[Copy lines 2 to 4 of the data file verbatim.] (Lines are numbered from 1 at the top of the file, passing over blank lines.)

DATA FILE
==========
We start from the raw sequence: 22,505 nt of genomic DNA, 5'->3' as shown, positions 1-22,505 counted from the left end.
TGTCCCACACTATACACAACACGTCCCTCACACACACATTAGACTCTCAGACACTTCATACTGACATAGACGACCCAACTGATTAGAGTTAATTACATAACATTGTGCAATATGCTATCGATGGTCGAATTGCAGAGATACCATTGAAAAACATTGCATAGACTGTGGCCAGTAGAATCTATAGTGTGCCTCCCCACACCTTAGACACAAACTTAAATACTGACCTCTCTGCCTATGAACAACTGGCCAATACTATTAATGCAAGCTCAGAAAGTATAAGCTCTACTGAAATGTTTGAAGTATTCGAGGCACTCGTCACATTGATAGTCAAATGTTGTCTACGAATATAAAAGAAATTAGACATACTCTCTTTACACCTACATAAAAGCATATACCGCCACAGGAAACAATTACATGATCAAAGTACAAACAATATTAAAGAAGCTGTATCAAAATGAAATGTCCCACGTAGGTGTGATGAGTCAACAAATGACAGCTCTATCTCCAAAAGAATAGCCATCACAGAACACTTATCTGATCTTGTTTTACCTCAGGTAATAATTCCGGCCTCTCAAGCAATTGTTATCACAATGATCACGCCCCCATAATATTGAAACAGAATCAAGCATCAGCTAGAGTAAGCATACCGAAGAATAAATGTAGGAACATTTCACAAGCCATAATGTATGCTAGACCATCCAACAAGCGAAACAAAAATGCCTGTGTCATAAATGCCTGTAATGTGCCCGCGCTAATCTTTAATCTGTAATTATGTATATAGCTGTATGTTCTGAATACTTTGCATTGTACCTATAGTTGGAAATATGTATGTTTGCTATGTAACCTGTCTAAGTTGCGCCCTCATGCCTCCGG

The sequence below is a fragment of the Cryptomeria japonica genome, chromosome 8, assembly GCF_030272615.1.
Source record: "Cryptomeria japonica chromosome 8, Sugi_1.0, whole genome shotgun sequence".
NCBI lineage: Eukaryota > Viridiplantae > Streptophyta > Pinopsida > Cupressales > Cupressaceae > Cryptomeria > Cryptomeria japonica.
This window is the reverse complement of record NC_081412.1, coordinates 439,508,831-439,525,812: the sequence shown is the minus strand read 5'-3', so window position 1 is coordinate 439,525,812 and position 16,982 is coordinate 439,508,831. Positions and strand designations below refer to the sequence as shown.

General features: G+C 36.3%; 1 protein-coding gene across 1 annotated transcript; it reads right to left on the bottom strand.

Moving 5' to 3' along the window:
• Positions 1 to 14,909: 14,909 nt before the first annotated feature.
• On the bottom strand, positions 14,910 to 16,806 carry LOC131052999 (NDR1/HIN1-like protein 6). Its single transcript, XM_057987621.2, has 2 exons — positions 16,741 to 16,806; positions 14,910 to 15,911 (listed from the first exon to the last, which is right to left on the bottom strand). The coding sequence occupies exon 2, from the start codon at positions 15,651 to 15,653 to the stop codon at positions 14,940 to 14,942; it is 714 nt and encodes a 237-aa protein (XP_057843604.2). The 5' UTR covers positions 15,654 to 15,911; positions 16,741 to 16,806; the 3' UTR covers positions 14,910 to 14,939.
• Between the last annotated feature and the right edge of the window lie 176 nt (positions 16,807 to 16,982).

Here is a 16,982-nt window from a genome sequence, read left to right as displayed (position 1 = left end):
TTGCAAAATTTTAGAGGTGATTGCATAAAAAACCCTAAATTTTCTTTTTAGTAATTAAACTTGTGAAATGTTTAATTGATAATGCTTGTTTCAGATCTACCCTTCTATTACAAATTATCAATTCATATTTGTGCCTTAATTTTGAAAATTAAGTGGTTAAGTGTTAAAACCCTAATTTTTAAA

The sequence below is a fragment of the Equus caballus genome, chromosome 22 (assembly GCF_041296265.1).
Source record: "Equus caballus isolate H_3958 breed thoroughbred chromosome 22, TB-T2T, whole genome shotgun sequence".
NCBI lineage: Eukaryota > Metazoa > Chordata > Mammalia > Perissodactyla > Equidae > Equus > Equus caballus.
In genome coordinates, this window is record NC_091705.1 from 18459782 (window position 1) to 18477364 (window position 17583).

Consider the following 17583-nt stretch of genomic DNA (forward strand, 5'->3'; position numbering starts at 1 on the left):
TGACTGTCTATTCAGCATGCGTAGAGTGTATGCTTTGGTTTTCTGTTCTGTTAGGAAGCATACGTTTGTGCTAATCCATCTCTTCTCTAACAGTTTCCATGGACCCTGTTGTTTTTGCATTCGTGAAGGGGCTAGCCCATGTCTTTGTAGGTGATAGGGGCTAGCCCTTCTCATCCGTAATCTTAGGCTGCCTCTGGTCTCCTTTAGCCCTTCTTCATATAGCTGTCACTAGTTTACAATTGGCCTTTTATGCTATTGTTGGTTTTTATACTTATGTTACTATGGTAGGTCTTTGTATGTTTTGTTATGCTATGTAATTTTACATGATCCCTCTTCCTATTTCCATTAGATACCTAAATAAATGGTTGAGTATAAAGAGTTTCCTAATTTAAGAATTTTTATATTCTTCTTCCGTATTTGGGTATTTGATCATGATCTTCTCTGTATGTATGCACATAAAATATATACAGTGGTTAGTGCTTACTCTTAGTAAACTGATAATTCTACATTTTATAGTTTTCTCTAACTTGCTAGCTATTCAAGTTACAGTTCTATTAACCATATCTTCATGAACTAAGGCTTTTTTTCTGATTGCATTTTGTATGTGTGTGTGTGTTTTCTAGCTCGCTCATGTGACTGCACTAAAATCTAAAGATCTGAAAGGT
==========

TGTCCCACACTATACACAACACGTCCCTCACACACACATTAGACTCTCAGACACTTCATACTGACATAGACGACCCAACTGATTAGAGTTAATTACATAACATTGTGCAATATGCTATCGATGGTCGAATTGCAGAGATACCATTGAAAAACATTGCATAGACTGTGGCCAGTAGAATCTATAGTGTGCCTCCCCACACCTTAGACACAAACTTAAATACTGACCTCTCTGCCTATGAACAACTGGCCAATACTATTAATGCAAGCTCAGAAAGTATAAGCTCTACTGAAATGTTTGAAGTATTCGAGGCACTCGTCACATTGATAGTCAAATGTTGTCTACGAATATAAAAGAAATTAGACATACTCTCTTTACACCTACATAAAAGCATATACCGCCACAGGAAACAATTACATGATCAAAGTACAAACAATATTAAAGAAGCTGTATCAAAATGAAATGTCCCACGTAGGTGTGATGAGTCAACAAATGACAGCTCTATCTCCAAAAGAATAGCCATCACAGAACACTTATCTGATCTTGTTTTACCTCAGGTAATAATTCCGGCCTCTCAAGCAATTGTTATCACAATGATCACGCCCCCATAATATTGAAACAGAATCAAGCATCAGCTAGAGTAAGCATACCGAAGAATAAATGTAGGAACATTTCACAAGCCATAATGTATGCTAGACCATCCAACAAGCGAAACAAAAATGCCTGTGTCATAAATGCCTGTAATGTGCCCGCGCTAATCTTTAATCTGTAATTATGTATATAGCTGTATGTTCTGAATACTTTGCATTGTACCTATAGTTGGAAATATGTATGTTTGCTATGTAACCTGTCTAAGTTGCGCCCTCATGCCTCCGG

The sequence below is a fragment of the Cryptomeria japonica genome, chromosome 8, assembly GCF_030272615.1.
Source record: "Cryptomeria japonica chromosome 8, Sugi_1.0, whole genome shotgun sequence".